Why we make the decisions we do

It is natural that the way somebody sees the world, influences the decisions they make. So, achieving change comes down to helping people see the world differently. We all want to help producers increase profits so we have to concentrate on changing how they see their paddocks by broadening their knowledge base.

My journey of seeing things differently

When I started as a producer in the 1970’s, I saw sheep and cattle as my source of income. That’s what I sold. 

Then I decided that the pasture they ate was the source of my income. I decided the sheep and cattle were really factories and the better the inputs (pasture), the more productive my living factories would be.

Then I decided that the soil was my source of income as that is where the pasture grew and the performance of the pastures was set by how well the soil let in water, stored it and how fertile it was.

Finally, I realised that flowing carbon was the source of my income. It is flowing carbon that feeds soil life necessary for improved soil structure and fertility. Also, cattle are 18% carbon and pasture is 45% carbon which further links flowing carbon to income.  After focusing on flowing carbon, I came to understand that the quality of the pasture is better with higher carbon flows over time because the carbon:nitrogen ratio of the pasture is better.

Thinking at another level

Discussing carbon flows is a different way for graziers to look at the landscape and understand how it functions. The paddock with the highest flows will be the most productive and more resilient, therefore producers need to operate with a new paradigm, a different function in their brain. They have to be able to imagine what is happening on a multitude of levels and time frames. At the moment, most producers can see only the outcomes, but don’t understand how they occur. They need to be able to visualise the processes they can’t see happening.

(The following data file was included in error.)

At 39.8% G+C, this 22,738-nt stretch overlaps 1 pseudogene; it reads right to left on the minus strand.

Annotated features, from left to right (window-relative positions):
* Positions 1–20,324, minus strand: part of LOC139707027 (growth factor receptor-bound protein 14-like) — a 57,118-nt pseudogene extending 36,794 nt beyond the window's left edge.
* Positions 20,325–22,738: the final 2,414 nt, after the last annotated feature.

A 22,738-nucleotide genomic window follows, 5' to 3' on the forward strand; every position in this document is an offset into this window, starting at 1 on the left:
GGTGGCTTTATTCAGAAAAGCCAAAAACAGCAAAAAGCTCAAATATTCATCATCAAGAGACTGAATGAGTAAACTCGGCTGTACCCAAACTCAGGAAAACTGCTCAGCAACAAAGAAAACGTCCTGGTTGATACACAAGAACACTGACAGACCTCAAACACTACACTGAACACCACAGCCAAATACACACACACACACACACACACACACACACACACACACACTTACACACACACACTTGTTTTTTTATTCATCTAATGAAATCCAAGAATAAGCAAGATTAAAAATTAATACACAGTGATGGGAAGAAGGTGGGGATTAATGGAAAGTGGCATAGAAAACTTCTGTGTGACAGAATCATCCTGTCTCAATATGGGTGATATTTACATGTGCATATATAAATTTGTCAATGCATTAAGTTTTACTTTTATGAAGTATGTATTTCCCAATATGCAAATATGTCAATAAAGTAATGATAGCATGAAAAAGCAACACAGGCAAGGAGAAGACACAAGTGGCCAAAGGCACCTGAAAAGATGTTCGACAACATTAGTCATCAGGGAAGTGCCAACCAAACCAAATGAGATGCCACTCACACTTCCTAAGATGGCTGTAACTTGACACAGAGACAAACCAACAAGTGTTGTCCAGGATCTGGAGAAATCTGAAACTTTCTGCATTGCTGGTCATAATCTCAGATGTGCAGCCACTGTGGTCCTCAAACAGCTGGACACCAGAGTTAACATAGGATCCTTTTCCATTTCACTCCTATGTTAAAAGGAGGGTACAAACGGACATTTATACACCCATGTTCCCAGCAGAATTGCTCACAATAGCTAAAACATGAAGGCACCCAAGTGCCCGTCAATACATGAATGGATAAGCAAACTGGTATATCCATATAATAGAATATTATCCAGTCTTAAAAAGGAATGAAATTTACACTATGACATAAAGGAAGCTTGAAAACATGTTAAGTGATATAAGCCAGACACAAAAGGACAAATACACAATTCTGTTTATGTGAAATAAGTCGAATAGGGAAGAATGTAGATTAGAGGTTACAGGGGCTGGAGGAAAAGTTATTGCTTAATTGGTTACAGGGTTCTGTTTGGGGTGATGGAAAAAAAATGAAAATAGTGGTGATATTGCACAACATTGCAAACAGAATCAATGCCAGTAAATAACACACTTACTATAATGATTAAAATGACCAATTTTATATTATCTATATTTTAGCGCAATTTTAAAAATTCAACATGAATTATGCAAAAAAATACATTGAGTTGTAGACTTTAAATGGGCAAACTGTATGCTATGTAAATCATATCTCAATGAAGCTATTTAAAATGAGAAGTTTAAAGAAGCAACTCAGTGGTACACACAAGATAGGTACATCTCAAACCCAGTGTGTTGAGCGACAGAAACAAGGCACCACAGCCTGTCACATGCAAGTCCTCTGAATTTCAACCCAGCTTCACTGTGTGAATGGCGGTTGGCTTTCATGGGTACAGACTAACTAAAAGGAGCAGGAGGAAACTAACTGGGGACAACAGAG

Think carbon flows and you will see paddocks differently

With carbon flows, once you visualise the flows, you see the dynamics of the whole system and how it functions.

When producers get their head around the flows way of thinking, they focus on management that will maximise flows. This will be discussed in a later column.

Extension has explained the concept of carbon stocks to producers and why they are a resource to the business. However this is not the full story. I quote what Will Robinson wrote in a recent email, “I have got my head around the Carbon Flow rather than the Carbon Bank! It makes it so much easier!”

During a presentation attended by top management of Queensland DAF in October 2014, Stephen Martin documented his increased production by changing management after seeing his paddocks differently. He concluded with the comment, “The light bulb moment for me was visualising the flow of carbon through the landscape.”

Producers have no control over how much rain arrives but they do have control over the level of carbon flows generated by what rain does arrive.

Alan Lauder

Next week’s discussion: “Why paddock carbon needs ongoing replacement”.